Bus firm ‘making changes’

Blackpool Transport bus
Blackpool Transport bus
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Bus chiefs today pledged they are making improvements after Blackpool Transport had its knuckles rapped over maintenance standards.

The company, which is wholly owned by Blackpool Council, was given a formal warning by transport regulators who heard defects had been overlooked.

A hearing in Warrington was told on one occasion a 
vehicle which had been involved in a collision with a pedestrian later had a prohibition notice issued against it due to a defective brake.

But Deputy Traffic Commissioner Simon Evans added he was impressed by the evidence presented about procedures since put in place, including more robust checking and audit systems.

Following the inquiry, Blackpool Transport managing director Trevor Roberts said: “The company is pleased that the deputy traffic commissioner recognises the improvements that have been put in place over the last four years and that he didn’t need to take any regulatory action.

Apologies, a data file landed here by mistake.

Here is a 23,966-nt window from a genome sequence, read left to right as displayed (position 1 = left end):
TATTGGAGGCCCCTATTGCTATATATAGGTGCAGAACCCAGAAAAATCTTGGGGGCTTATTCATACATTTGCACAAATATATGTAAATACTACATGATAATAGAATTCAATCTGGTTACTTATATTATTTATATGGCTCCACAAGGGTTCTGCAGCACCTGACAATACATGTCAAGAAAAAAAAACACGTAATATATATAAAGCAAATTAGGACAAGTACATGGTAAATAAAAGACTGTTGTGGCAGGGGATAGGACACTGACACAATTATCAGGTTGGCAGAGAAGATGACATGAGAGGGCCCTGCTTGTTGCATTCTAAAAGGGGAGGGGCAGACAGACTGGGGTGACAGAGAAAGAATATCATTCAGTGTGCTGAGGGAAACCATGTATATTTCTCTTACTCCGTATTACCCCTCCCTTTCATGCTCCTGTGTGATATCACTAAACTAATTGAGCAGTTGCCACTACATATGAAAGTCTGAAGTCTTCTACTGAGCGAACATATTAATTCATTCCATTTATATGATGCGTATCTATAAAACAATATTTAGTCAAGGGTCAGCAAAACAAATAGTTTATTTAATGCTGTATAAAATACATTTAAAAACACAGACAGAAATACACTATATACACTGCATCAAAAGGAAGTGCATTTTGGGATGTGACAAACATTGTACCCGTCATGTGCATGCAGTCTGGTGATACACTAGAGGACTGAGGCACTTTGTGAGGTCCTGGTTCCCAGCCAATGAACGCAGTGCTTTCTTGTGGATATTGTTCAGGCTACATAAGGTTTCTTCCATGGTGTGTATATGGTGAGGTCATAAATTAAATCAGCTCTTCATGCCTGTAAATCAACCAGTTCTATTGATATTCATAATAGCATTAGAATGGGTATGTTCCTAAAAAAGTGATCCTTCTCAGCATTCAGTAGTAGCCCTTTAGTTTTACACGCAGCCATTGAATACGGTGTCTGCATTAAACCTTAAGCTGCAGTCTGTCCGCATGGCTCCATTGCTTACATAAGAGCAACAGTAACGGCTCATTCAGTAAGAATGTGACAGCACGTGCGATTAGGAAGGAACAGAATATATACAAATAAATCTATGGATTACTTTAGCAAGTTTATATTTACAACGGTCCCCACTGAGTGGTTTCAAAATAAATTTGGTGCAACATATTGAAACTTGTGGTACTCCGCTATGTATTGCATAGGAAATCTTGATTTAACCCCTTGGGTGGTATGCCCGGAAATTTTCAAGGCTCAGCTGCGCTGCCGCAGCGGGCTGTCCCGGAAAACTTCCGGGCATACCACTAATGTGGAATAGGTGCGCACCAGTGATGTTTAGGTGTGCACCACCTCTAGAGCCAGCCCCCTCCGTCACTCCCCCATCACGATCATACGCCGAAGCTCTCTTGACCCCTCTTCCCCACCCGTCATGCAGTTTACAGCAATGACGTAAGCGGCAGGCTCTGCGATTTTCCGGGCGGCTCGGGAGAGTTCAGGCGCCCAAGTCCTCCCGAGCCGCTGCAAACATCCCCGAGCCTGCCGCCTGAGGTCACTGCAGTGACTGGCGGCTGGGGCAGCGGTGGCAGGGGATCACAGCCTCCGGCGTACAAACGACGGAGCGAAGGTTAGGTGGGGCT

“The company understands what he expects and it believes the deputy traffic commissioner understands we are achieving it.”

Improvements made over the last few years include taking out old vehicles which were notorious for oil leaks and improving engineering procedures.

Passenger representatives said they were happy with the outcome.

Stephen Brookes, chairman of the Blackpool Transport User Group, said: “We are clear that we have never had any matters of concern raised either by the members of the group or by external correspondence.

“We will continue to work with Blackpool Transport in our joint efforts to improve the customer experience.”

The inquiry followed an investigation by the Vehicle and Operator Services Agency (VOSA).

An examiner from the agency visited the company’s premises on Rigby Road in February this year and found, on some occasions, vehicle defects picked up by drivers had not been repaired before the vehicles were used again.

He also told the Traffic Commission that in the last five years, 19 of the company’s vehicles had been issued with prohibition notices.

Mr Evans heard the examiner had previously visited the company because an immediate prohibition notice had been issued to a vehicle with a defective brake.

The vehicle was previously involved in a collision with a pedestrian, which the Commissioner had been notified of at the time and took no further action.